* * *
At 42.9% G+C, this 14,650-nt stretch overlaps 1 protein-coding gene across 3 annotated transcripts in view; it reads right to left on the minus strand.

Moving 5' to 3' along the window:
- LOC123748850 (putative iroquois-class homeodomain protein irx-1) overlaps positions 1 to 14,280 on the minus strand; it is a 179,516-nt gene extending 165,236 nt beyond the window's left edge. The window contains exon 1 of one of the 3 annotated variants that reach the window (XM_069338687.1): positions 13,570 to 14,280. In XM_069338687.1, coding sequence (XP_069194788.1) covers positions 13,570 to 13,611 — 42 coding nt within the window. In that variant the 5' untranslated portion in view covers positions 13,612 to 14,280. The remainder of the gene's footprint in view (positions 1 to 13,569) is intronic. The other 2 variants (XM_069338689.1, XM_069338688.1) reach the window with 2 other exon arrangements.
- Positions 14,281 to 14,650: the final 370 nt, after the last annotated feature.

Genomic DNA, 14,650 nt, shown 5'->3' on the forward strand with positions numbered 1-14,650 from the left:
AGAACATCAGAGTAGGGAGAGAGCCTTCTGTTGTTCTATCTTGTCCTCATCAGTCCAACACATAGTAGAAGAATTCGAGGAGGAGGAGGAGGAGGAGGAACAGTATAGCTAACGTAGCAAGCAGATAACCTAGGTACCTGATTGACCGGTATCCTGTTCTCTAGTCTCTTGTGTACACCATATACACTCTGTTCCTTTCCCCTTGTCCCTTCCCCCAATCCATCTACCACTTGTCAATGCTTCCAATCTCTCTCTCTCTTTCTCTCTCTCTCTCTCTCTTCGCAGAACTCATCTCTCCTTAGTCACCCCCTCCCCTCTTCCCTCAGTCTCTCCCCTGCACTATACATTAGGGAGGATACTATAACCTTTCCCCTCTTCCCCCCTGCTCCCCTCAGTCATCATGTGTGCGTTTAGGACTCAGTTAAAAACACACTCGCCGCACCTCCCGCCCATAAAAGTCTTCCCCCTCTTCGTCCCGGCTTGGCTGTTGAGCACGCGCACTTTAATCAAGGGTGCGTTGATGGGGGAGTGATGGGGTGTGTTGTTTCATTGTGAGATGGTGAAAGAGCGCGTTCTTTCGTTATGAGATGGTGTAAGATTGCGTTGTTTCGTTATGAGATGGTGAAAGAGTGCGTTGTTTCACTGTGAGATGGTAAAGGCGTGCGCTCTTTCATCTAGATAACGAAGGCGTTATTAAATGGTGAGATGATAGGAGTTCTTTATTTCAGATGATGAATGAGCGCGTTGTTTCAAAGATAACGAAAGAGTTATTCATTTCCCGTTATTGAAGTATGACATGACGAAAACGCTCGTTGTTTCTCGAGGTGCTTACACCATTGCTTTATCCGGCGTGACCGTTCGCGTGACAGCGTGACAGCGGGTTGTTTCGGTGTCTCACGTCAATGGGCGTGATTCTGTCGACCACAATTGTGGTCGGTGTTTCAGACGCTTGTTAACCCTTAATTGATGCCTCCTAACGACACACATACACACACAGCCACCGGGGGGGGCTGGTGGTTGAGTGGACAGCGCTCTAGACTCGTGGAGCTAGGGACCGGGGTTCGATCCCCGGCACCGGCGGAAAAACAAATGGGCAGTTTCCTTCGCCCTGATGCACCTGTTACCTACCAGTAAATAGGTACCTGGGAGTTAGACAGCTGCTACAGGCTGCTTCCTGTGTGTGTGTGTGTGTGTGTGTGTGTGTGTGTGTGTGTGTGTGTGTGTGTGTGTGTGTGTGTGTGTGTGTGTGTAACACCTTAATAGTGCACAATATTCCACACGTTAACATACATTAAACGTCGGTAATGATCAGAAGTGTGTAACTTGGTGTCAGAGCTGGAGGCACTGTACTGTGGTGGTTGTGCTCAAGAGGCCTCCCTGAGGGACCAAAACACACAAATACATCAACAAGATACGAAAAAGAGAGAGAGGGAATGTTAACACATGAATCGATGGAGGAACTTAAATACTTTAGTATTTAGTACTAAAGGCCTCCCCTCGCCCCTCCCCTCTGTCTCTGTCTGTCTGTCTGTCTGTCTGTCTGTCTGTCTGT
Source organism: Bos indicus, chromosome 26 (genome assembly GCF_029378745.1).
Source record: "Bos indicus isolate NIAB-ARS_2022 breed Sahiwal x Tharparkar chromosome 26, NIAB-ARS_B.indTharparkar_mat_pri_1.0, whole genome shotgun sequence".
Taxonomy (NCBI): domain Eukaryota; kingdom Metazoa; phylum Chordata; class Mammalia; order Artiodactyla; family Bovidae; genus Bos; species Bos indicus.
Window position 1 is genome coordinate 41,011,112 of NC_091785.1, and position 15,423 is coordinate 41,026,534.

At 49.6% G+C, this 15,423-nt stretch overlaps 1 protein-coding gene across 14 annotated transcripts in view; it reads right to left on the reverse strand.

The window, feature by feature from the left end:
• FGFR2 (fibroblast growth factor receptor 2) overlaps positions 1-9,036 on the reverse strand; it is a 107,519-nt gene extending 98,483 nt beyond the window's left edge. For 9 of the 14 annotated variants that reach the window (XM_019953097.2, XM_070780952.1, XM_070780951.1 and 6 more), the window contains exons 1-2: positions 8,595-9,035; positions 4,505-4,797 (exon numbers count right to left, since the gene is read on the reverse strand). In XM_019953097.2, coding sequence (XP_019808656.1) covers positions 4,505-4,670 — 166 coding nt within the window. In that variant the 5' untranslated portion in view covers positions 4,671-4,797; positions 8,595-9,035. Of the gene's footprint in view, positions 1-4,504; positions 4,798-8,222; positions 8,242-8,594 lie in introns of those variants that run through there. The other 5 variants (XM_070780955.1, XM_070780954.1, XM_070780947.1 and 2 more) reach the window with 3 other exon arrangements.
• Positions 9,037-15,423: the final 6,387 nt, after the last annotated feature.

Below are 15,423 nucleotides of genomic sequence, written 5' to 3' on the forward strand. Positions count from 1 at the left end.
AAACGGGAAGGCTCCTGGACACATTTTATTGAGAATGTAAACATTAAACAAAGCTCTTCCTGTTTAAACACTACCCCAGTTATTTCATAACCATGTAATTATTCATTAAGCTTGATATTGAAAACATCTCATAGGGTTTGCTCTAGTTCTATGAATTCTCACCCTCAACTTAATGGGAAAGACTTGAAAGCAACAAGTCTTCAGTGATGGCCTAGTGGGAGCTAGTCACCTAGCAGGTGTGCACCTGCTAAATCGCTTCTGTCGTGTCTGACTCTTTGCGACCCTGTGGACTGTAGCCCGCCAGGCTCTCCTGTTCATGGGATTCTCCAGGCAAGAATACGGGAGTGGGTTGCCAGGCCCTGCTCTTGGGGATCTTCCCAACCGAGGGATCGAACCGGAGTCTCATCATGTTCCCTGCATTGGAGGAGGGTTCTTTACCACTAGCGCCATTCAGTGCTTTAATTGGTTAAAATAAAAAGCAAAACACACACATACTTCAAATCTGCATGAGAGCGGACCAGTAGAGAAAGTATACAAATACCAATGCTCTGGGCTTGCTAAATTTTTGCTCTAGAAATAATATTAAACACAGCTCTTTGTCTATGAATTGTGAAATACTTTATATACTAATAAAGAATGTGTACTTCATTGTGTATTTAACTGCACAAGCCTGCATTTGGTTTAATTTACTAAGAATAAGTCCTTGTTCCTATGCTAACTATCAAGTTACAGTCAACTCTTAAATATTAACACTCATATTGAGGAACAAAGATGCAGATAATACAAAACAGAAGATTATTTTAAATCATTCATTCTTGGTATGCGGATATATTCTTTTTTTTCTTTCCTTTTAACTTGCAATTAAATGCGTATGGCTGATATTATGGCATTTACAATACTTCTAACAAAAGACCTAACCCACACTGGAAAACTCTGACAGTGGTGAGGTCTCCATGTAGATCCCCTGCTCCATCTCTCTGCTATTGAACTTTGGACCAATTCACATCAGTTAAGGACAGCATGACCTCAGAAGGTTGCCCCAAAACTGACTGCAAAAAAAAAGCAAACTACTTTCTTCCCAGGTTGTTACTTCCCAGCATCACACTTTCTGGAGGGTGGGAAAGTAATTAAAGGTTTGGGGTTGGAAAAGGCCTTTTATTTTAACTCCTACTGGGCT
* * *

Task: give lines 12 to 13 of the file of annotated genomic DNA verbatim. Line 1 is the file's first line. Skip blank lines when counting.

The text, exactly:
The window, feature by feature from the left end:
• FGFR2 (fibroblast growth factor receptor 2) overlaps positions 1-9,036 on the reverse strand; it is a 107,519-nt gene extending 98,483 nt beyond the window's left edge. For 9 of the 14 annotated variants that reach the window (XM_019953097.2, XM_070780952.1, XM_070780951.1 and 6 more), the window contains exons 1-2: positions 8,595-9,035; positions 4,505-4,797 (exon numbers count right to left, since the gene is read on the reverse strand). In XM_019953097.2, coding sequence (XP_019808656.1) covers positions 4,505-4,670 — 166 coding nt within the window. In that variant the 5' untranslated portion in view covers positions 4,671-4,797; positions 8,595-9,035. Of the gene's footprint in view, positions 1-4,504; positions 4,798-8,222; positions 8,242-8,594 lie in introns of those variants that run through there. The other 5 variants (XM_070780955.1, XM_070780954.1, XM_070780947.1 and 2 more) reach the window with 3 other exon arrangements.